Hi-Lo Productions’s ‘Being Brahms’, written by Gail Louw, devised and developed with Paul Humpolitz, and directed and designed by John Burrows, is 80 minutes of one man’s pure desolation and torment. Andrew Wheaton plays Anton, an Austrian prisoner of both World Wars, trapped in the memory of his past and the man he has become as a result. Anton, somewhat schizophrenically, seeks comfort on his dark days its the persona of Viennese composer Johannes Brahms, a popular, generous and happy composer, a man in every way different from his doleful self. As a soldier who fought so hard to live in brief happiness, his story is panged with anguish and regret, a lifetime of chasing love and kindness; from a traumatic childhood to having a child of his own - the abused who became the abuser.
Set solely in the parameters of a dusk-pink carpeted bedroom, simply furnished with a bed, chair, mirror and gas fire, Burrows’ design is a world away from the artistic and once-passionate character which inhabits it. Wheaton brings a powerful, focused energy to the role, as well as an exquisite Austrian accent, and is a commanding and poignant presence in the bare space. Minus the first few minutes of silence which opened the performance, Anton’s stream of consciousness seemed to leap from one thought to the next; as an audience member, it would have been nice to take a a few seconds of stillness to reflect - his piteous life deserved few moments of empathy. The realisation that the man on stage was not Brahms himself, but conversing as two different people, didn’t hit until about half way through the performance, so perhaps a more worked differentiation would have been more compelling from the outset. Wheaton’s physicality was so striking; fragile and nervous, a 70 year old housebound shell of a man. Giving homage to Brahms himself, classic music was sprinkled in his memories, which offset the weight of his instability and self-destruction.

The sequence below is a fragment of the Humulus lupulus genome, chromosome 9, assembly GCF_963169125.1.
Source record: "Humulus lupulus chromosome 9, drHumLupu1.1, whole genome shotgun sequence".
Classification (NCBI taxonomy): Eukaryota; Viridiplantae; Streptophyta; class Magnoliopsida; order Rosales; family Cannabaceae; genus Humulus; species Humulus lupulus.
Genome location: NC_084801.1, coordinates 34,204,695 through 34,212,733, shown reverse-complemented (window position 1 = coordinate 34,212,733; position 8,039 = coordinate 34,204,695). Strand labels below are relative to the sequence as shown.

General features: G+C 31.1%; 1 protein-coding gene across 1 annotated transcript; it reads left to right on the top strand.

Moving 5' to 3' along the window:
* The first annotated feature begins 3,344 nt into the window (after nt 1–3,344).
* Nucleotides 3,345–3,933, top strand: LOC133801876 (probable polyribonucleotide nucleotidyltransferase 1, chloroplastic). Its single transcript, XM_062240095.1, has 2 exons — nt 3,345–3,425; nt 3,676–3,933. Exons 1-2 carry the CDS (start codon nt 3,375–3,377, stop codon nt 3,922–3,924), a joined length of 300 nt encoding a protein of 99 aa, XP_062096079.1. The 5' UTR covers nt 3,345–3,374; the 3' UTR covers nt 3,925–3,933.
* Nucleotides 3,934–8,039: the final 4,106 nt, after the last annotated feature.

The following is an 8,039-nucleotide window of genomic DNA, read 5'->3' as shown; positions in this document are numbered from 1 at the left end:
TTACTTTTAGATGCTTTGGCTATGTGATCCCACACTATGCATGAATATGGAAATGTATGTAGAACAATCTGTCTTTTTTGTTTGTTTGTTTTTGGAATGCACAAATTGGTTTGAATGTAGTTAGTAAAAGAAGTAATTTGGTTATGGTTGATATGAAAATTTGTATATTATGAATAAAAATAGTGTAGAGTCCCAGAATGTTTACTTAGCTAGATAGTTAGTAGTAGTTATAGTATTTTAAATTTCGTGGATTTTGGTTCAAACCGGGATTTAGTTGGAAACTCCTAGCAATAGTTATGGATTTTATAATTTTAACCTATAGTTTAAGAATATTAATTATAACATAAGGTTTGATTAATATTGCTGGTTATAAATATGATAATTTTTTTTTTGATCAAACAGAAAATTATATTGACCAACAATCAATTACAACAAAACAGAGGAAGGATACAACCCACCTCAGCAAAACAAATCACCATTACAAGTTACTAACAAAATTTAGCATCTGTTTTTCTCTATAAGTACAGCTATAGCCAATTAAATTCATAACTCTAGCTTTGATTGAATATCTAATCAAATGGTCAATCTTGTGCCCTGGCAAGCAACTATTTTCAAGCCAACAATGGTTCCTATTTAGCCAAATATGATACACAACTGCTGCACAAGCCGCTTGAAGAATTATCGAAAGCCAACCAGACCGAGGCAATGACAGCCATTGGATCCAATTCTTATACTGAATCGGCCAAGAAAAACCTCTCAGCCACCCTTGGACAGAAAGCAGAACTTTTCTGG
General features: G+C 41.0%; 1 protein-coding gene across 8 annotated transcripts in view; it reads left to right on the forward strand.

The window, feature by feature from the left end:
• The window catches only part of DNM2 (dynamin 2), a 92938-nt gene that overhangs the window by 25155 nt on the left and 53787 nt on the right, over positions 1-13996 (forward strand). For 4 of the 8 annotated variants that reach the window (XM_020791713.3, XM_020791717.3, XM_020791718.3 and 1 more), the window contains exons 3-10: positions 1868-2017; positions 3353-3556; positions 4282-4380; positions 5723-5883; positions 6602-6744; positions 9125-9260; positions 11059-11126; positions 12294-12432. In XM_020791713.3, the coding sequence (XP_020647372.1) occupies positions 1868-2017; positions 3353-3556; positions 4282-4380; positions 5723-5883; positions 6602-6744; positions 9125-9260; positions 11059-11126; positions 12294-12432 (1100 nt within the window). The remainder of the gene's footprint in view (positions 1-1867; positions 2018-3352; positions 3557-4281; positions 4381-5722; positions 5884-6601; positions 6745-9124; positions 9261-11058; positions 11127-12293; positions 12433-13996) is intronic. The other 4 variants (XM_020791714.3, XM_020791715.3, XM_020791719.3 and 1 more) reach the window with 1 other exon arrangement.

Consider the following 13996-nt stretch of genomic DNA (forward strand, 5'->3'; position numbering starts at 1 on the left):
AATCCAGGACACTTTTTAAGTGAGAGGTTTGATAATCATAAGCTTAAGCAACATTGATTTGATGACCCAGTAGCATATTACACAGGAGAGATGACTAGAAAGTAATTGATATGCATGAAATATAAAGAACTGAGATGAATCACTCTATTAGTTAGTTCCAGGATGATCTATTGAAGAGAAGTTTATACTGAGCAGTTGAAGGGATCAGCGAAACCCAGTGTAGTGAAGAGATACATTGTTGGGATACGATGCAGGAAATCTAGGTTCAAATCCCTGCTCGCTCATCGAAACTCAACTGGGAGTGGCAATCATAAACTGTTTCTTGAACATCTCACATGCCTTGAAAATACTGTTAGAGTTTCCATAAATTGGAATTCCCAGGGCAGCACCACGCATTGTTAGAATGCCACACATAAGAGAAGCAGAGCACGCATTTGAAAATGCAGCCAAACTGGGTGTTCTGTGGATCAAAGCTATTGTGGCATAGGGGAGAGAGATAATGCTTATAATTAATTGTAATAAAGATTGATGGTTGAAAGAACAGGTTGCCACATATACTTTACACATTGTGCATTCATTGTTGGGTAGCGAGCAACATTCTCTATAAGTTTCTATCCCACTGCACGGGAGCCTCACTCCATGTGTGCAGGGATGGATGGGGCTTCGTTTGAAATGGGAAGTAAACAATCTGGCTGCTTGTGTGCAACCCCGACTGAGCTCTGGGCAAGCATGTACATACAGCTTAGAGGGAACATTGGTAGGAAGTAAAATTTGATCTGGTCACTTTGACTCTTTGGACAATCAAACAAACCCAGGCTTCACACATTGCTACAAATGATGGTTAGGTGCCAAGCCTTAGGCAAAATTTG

As a first visit to a one-man performance, ‘Being Brahams’ could not have been a more heart-wrenching, absorbing piece of theatre. As a piece with so much sadness at it’s core, there is an overriding sense of fulfilment as a troubled soul finds peace before your eyes.
Written by @Kat_Anderson1